Taking a Few Deep Breaths Is the Simplest Thing You Can Do to Reduce Stress
Lately, I have experienced heart-racing, stomach-turning signs of stress interrupting my day and ruining my ability to sleep through the night more times than I can count. I realized I needed to make a change in order to take back my life from the constant stressors. But I wasn't able to remove all of them — looming deadlines, budgeting crises, and disagreements with friends or my partner will inevitably happen!
I turned to SHIFT, a stress and anxiety workshop lead by Chris Swayne, psychotherapist and lead health coach at One Medical, to learn ways to manage my symptoms for when these moments arise. Along with mastering deep-breathing exercises, Chris taught me that understanding what is happening inside of my body during stress is an important step toward finding the right practice to alleviate stress symptoms once and for all.
Your Body on Stress
When you body perceives a threat — which may come in the form of moving to a new apartment, having a difficult conversation with your roommate, or tightening your budget — it springs into action. Our physiological stress response is also known as "fight or flight", which we humans have been preprogrammed with since our caveman days running from sabertooth tigers.
"During this [fight or flight] response, your body pumps itself with adrenaline and cortisol. You may experience changes to your breathing, tension in major muscle groups, such as your legs and shoulders, and digestive issues like a loss of appetite as your body prioritizes blood flow to areas that mobilize," said Chris. "It can be understood as our biological impulse to survive."
While our fight or flight response can threaten to hijack our day, interventions such as deep breathing exercises and other self-care practices can give you a moment to pause, regulate your heart rate, and calm down.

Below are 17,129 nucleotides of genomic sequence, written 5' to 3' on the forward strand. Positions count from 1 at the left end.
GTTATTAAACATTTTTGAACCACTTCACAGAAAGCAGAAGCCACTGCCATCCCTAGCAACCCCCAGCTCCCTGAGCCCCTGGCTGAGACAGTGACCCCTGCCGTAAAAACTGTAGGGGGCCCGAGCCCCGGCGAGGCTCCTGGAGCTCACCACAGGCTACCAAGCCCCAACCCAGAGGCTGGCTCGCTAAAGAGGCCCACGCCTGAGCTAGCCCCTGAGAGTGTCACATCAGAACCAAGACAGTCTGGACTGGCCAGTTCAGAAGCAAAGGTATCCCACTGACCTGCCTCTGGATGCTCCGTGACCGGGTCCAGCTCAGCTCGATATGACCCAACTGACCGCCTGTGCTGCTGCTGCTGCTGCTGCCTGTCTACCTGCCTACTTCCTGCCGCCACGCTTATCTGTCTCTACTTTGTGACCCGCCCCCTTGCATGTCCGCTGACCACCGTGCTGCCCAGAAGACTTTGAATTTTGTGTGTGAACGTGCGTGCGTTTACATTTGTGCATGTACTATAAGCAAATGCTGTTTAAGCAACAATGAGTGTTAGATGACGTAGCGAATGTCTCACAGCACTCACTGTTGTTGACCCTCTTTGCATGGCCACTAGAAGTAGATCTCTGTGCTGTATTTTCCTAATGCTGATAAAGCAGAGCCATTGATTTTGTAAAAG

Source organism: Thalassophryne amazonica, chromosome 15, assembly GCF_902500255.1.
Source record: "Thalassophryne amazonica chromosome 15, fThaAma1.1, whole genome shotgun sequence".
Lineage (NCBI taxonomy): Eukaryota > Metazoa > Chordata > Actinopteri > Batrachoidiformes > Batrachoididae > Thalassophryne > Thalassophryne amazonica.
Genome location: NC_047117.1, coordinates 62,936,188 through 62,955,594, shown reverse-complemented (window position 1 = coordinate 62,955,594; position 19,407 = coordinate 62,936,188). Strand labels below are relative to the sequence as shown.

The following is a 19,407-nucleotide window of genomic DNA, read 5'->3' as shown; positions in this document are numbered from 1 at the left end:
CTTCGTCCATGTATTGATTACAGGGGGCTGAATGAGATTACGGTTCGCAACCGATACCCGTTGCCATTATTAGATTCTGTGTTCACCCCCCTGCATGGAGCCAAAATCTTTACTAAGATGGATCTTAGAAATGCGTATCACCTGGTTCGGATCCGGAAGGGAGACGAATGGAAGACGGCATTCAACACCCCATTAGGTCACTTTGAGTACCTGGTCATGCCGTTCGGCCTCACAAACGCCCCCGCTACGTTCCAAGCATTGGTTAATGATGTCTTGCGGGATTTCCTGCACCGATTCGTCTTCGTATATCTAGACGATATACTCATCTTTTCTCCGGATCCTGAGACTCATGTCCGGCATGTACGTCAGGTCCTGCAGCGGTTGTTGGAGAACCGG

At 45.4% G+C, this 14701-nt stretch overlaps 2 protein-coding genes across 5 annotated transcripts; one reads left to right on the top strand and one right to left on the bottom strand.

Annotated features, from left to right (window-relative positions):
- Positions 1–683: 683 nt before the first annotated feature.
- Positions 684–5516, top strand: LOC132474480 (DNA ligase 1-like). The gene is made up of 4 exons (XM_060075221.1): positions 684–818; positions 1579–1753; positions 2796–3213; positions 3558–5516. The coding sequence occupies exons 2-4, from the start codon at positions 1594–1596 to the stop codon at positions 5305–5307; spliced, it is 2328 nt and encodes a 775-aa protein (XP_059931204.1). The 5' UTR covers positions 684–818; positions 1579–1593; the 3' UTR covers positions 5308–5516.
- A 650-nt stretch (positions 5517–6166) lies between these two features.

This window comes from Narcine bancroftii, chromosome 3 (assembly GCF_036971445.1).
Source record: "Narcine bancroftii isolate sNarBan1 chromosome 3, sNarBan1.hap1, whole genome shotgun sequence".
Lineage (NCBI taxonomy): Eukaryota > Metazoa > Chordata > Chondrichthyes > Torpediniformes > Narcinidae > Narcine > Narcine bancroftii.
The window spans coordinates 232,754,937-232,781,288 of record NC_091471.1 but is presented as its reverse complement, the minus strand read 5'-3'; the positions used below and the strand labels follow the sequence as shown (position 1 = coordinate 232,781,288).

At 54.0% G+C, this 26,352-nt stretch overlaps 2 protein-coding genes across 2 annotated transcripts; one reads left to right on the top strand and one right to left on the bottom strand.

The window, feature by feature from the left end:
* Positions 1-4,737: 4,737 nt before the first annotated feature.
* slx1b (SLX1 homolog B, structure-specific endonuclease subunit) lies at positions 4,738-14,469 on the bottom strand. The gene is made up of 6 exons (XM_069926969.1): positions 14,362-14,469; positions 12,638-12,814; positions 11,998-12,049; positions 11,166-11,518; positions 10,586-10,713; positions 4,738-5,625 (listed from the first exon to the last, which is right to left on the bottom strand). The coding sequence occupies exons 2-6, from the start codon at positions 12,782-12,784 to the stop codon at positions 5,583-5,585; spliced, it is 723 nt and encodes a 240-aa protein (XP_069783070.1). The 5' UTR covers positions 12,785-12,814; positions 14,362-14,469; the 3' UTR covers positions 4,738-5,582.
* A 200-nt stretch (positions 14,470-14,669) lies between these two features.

Deep breathing stimulates the vagus nerve, which "is responsible for certain sensory activities and motor information for movement within the body," according to Medical News Today. "Essentially, it is part of a circuit that links the neck, heart, lungs, and the abdomen to the brain." The vagus nerve sends signals to your brain and body to remind you you're not in imminent danger so you can tackle your day.
While there are a variety of breathing exercises out there, you don't need anything to get started — just yourself. Take a few minutes right now and give it a try.
Deep Breathing Exercise
- Find a quiet space if it is available to you, otherwise sit tall in your chair (at school, at home, or wherever you may be reading this!) for a moment of stillness. "Bring awareness to your breathing as it is. Without judging or changing anything, first simply notice what's physically happening," Chris instructed.
- Bring your focus inward, giving awareness to your breath. "As this happens, continue to tether your awareness to noticing the air entering and leaving your body."
- Start breathing. "Allow yourself to take a full inhale, directing the breath all the way down to your low belly, and slowly, fully exhale," Chris advised. Bring mindfulness to your practice by gently placing your hands on your belly and chest to feel the rise and fall of your inhalations. Repeat three to five times, or until you begin to feel your stress ease. Don't get discouraged if this feels uncomfortable the first time; just try again once you're ready.
- For further grounding, shift your thoughts on pressing your feet to the floor (if sitting in a chair). As Chris put it, "Quite literally focus on your connection with the ground."
As with any practice, it takes time to discover the technique that works best for you. I've found it helpful to set an alarm for 3 p.m. every day (the time I usually become most stressed or unfocused). I take a pause and a few deep breaths wherever I am at. While at first this might seem foreign, I promise, the more you practice your deep breathing, the more effective it will be.
Now get out there and conquer your day!